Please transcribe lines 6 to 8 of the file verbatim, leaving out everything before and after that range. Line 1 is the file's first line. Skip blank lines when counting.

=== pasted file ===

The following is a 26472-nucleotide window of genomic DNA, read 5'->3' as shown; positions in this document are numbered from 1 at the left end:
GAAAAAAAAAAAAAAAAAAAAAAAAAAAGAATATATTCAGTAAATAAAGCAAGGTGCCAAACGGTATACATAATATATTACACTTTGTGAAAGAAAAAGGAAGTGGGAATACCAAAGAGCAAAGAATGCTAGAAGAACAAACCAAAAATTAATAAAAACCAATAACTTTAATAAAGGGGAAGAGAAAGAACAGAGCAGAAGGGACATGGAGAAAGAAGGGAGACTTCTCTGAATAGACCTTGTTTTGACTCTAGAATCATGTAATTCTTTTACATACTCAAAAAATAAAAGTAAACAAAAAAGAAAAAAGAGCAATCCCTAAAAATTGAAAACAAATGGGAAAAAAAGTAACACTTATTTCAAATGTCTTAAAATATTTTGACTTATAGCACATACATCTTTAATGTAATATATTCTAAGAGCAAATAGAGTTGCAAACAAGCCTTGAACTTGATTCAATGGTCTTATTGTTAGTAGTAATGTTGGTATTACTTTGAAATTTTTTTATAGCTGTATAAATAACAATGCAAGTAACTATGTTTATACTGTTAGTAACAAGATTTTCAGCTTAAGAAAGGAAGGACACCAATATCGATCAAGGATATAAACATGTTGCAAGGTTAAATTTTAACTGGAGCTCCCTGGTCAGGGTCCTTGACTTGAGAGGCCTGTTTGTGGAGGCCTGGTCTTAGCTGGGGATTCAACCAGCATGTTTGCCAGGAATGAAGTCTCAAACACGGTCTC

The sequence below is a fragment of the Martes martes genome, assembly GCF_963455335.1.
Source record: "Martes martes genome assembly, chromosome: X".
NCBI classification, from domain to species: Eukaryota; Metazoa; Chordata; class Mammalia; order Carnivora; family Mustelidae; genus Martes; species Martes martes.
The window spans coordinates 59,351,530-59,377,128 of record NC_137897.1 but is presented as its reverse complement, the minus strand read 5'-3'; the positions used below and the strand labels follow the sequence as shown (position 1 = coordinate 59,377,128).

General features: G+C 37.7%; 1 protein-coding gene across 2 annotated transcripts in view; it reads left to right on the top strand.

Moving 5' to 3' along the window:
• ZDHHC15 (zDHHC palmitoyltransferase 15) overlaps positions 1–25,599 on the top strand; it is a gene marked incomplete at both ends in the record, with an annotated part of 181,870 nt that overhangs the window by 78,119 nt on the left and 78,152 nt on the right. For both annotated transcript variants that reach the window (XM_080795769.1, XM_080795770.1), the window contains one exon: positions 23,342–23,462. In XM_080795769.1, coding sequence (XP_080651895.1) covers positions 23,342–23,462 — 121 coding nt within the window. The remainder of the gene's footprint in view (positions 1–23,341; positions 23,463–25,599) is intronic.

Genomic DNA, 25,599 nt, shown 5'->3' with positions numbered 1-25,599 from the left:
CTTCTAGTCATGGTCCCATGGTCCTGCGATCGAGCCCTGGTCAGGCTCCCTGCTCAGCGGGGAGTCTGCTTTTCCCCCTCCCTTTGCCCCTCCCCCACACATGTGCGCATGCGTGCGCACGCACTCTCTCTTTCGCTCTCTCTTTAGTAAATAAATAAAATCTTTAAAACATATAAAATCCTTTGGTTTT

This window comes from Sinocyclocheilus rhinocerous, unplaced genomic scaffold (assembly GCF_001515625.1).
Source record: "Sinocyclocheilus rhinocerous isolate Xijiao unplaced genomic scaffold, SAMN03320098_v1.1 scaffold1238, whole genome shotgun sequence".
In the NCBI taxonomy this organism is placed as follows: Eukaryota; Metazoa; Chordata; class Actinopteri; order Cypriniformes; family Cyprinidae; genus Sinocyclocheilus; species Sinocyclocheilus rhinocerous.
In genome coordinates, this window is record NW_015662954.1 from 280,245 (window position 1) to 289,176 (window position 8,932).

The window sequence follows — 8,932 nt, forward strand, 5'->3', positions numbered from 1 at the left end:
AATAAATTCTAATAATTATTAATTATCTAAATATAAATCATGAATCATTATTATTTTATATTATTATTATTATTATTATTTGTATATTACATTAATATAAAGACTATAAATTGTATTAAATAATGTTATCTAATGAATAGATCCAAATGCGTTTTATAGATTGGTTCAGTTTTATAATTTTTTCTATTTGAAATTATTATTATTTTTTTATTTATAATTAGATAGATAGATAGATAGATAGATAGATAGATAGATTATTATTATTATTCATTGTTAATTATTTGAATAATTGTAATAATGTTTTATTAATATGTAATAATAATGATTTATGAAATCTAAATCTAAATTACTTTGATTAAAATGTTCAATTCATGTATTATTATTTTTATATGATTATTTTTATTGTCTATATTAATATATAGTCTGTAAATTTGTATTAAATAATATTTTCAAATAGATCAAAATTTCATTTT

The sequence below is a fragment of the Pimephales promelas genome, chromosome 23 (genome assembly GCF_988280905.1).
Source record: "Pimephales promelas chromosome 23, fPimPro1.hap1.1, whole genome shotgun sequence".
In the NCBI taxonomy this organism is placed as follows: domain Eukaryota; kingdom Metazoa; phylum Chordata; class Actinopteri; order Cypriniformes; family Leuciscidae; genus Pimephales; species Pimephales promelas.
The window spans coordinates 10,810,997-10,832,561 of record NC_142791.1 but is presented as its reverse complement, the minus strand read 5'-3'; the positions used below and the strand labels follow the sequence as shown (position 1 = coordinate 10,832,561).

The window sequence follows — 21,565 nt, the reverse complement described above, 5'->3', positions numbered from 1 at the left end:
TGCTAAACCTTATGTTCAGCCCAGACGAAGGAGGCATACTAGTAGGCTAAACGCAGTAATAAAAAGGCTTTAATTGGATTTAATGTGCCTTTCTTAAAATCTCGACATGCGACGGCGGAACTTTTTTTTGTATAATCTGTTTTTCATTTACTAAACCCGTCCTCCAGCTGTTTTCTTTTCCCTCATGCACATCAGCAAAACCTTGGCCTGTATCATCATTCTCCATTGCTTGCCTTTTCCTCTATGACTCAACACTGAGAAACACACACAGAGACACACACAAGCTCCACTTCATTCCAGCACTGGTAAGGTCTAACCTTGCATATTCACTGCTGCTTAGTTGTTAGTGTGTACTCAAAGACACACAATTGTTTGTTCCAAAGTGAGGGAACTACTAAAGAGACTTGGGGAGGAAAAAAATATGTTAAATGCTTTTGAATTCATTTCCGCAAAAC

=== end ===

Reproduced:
The window spans coordinates 59,351,530-59,377,128 of record NC_137897.1 but is presented as its reverse complement, the minus strand read 5'-3'; the positions used below and the strand labels follow the sequence as shown (position 1 = coordinate 59,377,128).

General features: G+C 37.7%; 1 protein-coding gene across 2 annotated transcripts in view; it reads left to right on the top strand.

Moving 5' to 3' along the window: